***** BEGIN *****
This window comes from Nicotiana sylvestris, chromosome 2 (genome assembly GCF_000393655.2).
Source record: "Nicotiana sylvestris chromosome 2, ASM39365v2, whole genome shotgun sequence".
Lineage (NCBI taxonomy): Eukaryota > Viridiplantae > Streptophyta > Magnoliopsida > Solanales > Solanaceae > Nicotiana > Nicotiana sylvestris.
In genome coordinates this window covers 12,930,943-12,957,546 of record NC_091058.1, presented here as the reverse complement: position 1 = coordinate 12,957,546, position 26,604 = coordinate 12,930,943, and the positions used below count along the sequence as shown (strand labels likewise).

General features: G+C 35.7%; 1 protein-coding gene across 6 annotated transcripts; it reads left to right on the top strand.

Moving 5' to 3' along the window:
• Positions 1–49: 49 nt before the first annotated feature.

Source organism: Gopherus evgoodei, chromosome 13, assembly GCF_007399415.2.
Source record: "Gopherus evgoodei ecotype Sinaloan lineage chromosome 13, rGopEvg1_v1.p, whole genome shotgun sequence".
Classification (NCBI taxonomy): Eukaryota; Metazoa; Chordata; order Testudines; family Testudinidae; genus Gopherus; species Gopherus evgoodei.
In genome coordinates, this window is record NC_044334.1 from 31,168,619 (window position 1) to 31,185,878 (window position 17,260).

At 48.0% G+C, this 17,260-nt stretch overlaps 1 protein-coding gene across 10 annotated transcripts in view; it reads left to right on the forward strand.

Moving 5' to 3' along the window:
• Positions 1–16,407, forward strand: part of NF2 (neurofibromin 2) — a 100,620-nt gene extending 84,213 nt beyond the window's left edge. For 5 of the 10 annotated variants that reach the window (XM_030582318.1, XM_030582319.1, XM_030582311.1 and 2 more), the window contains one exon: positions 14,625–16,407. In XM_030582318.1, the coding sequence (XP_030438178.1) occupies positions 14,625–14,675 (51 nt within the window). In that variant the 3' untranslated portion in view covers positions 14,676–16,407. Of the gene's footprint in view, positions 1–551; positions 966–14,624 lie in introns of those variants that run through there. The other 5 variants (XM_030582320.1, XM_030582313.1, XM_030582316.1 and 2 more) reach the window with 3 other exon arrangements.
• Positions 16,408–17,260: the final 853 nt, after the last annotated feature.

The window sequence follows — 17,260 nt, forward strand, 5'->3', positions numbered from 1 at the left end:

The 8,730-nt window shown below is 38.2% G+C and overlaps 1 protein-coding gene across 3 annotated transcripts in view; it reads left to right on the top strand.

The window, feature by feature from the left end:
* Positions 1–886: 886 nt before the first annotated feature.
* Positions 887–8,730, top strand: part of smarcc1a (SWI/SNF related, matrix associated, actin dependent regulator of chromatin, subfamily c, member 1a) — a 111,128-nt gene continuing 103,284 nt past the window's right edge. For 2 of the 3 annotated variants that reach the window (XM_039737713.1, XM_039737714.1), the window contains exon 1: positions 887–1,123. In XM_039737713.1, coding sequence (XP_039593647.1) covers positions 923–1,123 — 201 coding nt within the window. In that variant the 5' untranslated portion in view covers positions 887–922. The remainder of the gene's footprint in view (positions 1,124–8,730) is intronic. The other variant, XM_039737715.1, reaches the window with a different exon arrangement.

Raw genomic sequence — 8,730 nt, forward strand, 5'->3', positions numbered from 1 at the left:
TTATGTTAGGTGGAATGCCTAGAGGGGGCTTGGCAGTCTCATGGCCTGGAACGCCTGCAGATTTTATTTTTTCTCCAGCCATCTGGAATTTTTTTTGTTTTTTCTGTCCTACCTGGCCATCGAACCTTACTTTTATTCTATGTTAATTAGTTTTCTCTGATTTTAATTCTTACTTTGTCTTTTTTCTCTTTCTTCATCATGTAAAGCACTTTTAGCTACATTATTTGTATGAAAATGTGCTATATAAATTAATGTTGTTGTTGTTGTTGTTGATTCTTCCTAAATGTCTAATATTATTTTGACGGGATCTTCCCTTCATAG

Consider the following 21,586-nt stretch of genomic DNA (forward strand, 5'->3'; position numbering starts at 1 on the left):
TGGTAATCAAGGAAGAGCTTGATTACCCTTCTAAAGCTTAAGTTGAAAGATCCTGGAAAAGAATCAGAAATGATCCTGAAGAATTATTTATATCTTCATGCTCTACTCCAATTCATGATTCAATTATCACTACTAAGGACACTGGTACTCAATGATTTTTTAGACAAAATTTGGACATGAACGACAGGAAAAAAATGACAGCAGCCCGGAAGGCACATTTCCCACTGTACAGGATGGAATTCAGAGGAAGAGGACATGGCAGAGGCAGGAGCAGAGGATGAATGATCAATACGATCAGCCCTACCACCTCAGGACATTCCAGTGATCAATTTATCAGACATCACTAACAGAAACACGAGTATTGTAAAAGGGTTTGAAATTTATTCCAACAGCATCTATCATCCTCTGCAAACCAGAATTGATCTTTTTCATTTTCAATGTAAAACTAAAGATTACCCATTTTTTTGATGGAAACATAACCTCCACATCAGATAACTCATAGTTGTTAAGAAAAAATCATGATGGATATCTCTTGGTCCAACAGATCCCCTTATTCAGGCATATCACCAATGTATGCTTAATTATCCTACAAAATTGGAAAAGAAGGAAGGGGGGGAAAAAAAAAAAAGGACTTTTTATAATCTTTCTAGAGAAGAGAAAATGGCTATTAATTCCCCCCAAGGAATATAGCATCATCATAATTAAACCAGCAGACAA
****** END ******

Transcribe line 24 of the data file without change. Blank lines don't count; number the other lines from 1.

TGGTAATCAAGGAAGAGCTTGATTACCCTTCTAAAGCTTAAGTTGAAAGATCCTGGAAAAGAATCAGAAATGATCCTGAAGAATTATTTATATCTTCATGCTCTACTCCAATTCATGATTCAATTATCACTACTAAGGACACTGGTACTCAATGATTTTTTAGACAAAATTTGGACATGAACGACAGGAAAAAAATGACAGCAGCCCGGAAGGCACATTTCCCACTGTACAGGATGGAATTCAGAGGAAGAGGACATGGCAGAGGCAGGAGCAGAGGATGAATGATCAATACGATCAGCCCTACCACCTCAGGACATTCCAGTGATCAATTTATCAGACATCACTAACAGAAACACGAGTATTGTAAAAGGGTTTGAAATTTATTCCAACAGCATCTATCATCCTCTGCAAACCAGAATTGATCTTTTTCATTTTCAATGTAAAACTAAAGATTACCCATTTTTTTGATGGAAACATAACCTCCACATCAGATAACTCATAGTTGTTAAGAAAAAATCATGATGGATATCTCTTGGTCCAACAGATCCCCTTATTCAGGCATATCACCAATGTATGCTTAATTATCCTACAAAATTGGAAAAGAAGGAAGGGGGGGAAAAAAAAAAAAGGACTTTTTATAATCTTTCTAGAGAAGAGAAAATGGCTATTAATTCCCCCCAAGGAATATAGCATCATCATAATTAAACCAGCAGACAA